The rise of in white nationalism is extremely upsetting and frustrating. Obviously because of the bigotry, but also because we literally had an entire World War about these kind of ideologies and how harmful they can be. Six million Jewish people were murdered in the Holocaust and we’ve learnt nothing. 

Studies have shown it’s more white, cis men than anyone else that endorse white nationalism and white supremacy. The fact that people like Donald Trump and Boris Johnson have gotten into power using this rhetoric is absolutely disgusting. I’m so ashamed of mankind in general that we’ve slipped back into these nauseating habits. The only reason this is happening is because they’re scared and they know they are, in fact, losing their hegemonic power. They know they can’t just shut people up because we will get up and shout again. 


At the end of this year, you’ll be receiving your third degree. What was your first?

My first degree from 2012 to 2014 was a Bachelor of Commerce in Law at Stellenbosch University. I considered studying journalism but I kind of steered away from it. It’s a strange thing when you grow up in a coloured household because if you are bright and intelligent and get good marks, you are either steered to become a doctor, a lawyer, an engineer or an accountant. If you’re more ‘smart’, something more creative is seen as a ‘wasted opportunity’. I understand the logic behind that – my parents couldn’t attend any university they wanted to, they had to food on the table, so they had to make sure they had a career that provided and not necessarily a career that allowed them to express a creative outlet. That’s still something a lot of families are struggling to unpack. My family still doesn’t really understand what I do or what my degree is about. 

While I was studying Law at Stellenbosch, I was still writing. I just wasn’t satisfied with what I was doing and what I was learning. With law, you have to distance yourself from the cases that you’re studying and I couldn’t do that. Society just felt broken to me. That drew me to study Media.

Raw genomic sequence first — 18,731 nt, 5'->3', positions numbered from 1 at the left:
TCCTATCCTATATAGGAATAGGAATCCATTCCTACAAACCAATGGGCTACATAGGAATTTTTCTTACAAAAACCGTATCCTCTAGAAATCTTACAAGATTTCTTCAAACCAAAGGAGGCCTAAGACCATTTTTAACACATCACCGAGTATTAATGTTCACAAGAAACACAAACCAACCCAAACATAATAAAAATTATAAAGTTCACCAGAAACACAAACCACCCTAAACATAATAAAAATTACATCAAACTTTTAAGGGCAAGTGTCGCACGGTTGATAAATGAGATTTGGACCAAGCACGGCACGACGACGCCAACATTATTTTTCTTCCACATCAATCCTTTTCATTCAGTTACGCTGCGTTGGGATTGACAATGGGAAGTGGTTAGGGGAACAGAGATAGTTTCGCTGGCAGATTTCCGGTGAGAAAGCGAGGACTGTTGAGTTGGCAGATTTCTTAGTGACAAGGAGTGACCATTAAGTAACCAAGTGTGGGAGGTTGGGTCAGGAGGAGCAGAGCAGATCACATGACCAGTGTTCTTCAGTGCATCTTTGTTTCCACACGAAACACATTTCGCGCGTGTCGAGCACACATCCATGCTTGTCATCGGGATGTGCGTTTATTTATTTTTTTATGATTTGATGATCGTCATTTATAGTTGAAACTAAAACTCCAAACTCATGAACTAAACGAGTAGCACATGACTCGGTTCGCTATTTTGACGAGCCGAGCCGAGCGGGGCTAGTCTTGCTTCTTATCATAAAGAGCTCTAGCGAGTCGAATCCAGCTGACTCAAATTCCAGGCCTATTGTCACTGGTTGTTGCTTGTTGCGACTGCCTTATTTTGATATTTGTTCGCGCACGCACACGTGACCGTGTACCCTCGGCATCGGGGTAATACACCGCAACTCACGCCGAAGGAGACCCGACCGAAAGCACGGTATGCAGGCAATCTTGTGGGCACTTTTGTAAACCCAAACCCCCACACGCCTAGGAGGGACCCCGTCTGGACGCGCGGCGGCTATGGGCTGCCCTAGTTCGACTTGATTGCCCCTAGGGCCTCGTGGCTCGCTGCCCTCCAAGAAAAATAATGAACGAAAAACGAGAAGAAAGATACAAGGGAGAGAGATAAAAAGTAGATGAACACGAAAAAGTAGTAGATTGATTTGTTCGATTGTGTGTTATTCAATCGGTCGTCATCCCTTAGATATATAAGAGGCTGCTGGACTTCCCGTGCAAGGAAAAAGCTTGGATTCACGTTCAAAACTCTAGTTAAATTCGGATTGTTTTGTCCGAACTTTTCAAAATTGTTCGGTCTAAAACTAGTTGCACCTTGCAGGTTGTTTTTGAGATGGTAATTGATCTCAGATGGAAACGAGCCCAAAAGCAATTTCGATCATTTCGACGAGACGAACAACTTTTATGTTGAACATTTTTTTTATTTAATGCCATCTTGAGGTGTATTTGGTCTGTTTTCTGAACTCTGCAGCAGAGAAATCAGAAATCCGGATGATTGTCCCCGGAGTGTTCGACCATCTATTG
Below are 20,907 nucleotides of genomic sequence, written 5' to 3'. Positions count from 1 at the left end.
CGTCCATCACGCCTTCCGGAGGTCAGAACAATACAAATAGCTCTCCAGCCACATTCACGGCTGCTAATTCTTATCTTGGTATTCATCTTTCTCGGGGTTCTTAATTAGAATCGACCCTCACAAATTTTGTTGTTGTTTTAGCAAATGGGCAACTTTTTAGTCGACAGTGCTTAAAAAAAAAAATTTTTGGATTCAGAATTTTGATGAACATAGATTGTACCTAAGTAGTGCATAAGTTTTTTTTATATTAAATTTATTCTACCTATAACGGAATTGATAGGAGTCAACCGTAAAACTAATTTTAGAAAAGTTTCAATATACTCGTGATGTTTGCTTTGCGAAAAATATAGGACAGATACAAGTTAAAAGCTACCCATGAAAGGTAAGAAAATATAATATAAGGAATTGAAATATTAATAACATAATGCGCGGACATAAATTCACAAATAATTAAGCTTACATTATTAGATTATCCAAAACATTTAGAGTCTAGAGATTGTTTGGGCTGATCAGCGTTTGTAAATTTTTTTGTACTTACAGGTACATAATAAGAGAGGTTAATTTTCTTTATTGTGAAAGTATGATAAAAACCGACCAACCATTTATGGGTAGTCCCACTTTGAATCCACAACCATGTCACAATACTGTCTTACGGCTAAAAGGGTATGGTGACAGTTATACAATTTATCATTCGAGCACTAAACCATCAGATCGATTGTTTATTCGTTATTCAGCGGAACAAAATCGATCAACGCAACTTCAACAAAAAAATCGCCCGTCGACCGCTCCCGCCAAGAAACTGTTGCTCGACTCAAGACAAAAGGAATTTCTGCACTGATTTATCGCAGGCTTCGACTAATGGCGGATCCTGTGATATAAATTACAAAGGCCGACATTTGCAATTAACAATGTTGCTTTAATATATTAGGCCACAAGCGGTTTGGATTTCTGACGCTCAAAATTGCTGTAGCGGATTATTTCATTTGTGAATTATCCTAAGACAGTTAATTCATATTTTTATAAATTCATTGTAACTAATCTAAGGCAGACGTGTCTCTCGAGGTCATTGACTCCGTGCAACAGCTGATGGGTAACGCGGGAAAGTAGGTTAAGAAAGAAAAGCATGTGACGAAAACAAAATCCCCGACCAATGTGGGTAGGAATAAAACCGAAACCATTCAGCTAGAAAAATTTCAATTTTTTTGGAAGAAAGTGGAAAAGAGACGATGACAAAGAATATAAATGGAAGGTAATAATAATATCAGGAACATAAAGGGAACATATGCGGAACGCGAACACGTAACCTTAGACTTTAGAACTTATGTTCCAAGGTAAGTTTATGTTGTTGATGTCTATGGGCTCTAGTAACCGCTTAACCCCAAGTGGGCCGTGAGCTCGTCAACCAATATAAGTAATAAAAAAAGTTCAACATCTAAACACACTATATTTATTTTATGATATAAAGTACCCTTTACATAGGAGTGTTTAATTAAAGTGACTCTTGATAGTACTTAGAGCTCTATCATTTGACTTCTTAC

Image from the University of Cape Town


Why has academia become your new home? 

I love learning. There’s this saying in Islam that you’re supposed to seek knowledge from the cradle to the grave. I wanted to learn as much as possible from as many sources as possible. I feel like academia, and especially UCT where the background of your lecturers are so varied and impressive, you can learn so much in the classroom and from the people around like your lecturers and your peers. I just really enjoy learning about the world because that’s how I process things. When I’m facing a problem, I tend to write about it and sort through it using the tools that have been given to me.

When the Ashwin Willemse saga happened on SuperSport last year where he walked off the set on live TV and accused Naas Botha and Nick Mallet of being racist, he got both flack and support on social media. So I put in all the tools I had learnt from university and from my media classes about representation and hegemony to work and I wrote an op-ed that got published in the Cape Times which was a very proud moment for me. Academia doesn’t teach me about useless things or hypothetical situations; it teaches me about real life and a very challenging and complex society. 


Image by Roanne de Haast


Where to next? 

After Honours this year, I hope to be accepted for a Masters programme at whichever university is willing to have me, and then hopefully PhD thereafter.

Academia and Media Studies for coloured families isn’t something that they generally understand. It’s still a foreign and new concept for them because they’re so used to the lawyer, the doctor, the engineer, the accountant, and the teacher. So when you step outside that as a coloured person, you kind of shake your family up a bit. I think it’s important that we don’t just stick in our safe-space. If we see something we love and we enjoy learning about it (like film, series, social media, and music), then it’s worth studying and taking further.


The interviewer and interviewee: Sarah and I in covered in what makes us happiest – glitter!

Image by Richard Winter